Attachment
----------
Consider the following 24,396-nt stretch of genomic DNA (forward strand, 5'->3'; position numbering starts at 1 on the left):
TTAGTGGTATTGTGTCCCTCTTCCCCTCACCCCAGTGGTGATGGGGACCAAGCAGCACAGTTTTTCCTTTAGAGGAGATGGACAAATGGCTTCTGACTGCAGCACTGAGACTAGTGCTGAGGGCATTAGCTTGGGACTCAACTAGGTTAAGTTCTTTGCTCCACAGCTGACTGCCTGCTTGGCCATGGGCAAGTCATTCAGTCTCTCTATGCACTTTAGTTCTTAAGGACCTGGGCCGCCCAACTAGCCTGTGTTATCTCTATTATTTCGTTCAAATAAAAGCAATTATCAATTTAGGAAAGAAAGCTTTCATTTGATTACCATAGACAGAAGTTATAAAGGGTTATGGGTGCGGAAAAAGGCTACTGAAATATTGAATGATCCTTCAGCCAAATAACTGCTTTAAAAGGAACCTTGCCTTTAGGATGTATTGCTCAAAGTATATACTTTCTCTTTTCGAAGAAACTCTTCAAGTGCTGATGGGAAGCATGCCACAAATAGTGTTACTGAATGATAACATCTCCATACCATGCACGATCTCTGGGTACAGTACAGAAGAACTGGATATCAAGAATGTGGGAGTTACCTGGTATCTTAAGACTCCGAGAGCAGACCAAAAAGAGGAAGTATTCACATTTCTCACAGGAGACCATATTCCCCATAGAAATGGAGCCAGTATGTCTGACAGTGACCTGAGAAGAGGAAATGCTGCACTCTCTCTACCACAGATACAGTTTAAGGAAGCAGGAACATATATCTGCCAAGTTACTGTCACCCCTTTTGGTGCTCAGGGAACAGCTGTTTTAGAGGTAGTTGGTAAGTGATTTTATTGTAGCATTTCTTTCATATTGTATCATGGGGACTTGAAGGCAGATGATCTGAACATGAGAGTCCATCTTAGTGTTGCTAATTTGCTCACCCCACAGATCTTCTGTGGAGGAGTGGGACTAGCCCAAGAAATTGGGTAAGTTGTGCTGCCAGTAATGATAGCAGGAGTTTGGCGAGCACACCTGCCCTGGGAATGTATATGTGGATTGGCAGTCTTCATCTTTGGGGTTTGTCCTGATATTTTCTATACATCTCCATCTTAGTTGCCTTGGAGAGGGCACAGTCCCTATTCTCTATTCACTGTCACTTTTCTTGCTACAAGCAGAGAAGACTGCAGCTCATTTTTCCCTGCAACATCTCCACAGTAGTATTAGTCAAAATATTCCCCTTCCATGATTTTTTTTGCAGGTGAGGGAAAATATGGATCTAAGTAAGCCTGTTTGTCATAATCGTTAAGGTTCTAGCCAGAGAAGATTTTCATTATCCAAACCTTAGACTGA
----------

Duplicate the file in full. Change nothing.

Consider the following 24,396-nt stretch of genomic DNA (forward strand, 5'->3'; position numbering starts at 1 on the left):
TTAGTGGTATTGTGTCCCTCTTCCCCTCACCCCAGTGGTGATGGGGACCAAGCAGCACAGTTTTTCCTTTAGAGGAGATGGACAAATGGCTTCTGACTGCAGCACTGAGACTAGTGCTGAGGGCATTAGCTTGGGACTCAACTAGGTTAAGTTCTTTGCTCCACAGCTGACTGCCTGCTTGGCCATGGGCAAGTCATTCAGTCTCTCTATGCACTTTAGTTCTTAAGGACCTGGGCCGCCCAACTAGCCTGTGTTATCTCTATTATTTCGTTCAAATAAAAGCAATTATCAATTTAGGAAAGAAAGCTTTCATTTGATTACCATAGACAGAAGTTATAAAGGGTTATGGGTGCGGAAAAAGGCTACTGAAATATTGAATGATCCTTCAGCCAAATAACTGCTTTAAAAGGAACCTTGCCTTTAGGATGTATTGCTCAAAGTATATACTTTCTCTTTTCGAAGAAACTCTTCAAGTGCTGATGGGAAGCATGCCACAAATAGTGTTACTGAATGATAACATCTCCATACCATGCACGATCTCTGGGTACAGTACAGAAGAACTGGATATCAAGAATGTGGGAGTTACCTGGTATCTTAAGACTCCGAGAGCAGACCAAAAAGAGGAAGTATTCACATTTCTCACAGGAGACCATATTCCCCATAGAAATGGAGCCAGTATGTCTGACAGTGACCTGAGAAGAGGAAATGCTGCACTCTCTCTACCACAGATACAGTTTAAGGAAGCAGGAACATATATCTGCCAAGTTACTGTCACCCCTTTTGGTGCTCAGGGAACAGCTGTTTTAGAGGTAGTTGGTAAGTGATTTTATTGTAGCATTTCTTTCATATTGTATCATGGGGACTTGAAGGCAGATGATCTGAACATGAGAGTCCATCTTAGTGTTGCTAATTTGCTCACCCCACAGATCTTCTGTGGAGGAGTGGGACTAGCCCAAGAAATTGGGTAAGTTGTGCTGCCAGTAATGATAGCAGGAGTTTGGCGAGCACACCTGCCCTGGGAATGTATATGTGGATTGGCAGTCTTCATCTTTGGGGTTTGTCCTGATATTTTCTATACATCTCCATCTTAGTTGCCTTGGAGAGGGCACAGTCCCTATTCTCTATTCACTGTCACTTTTCTTGCTACAAGCAGAGAAGACTGCAGCTCATTTTTCCCTGCAACATCTCCACAGTAGTATTAGTCAAAATATTCCCCTTCCATGATTTTTTTTGCAGGTGAGGGAAAATATGGATCTAAGTAAGCCTGTTTGTCATAATCGTTAAGGTTCTAGCCAGAGAAGATTTTCATTATCCAAACCTTAGACTGA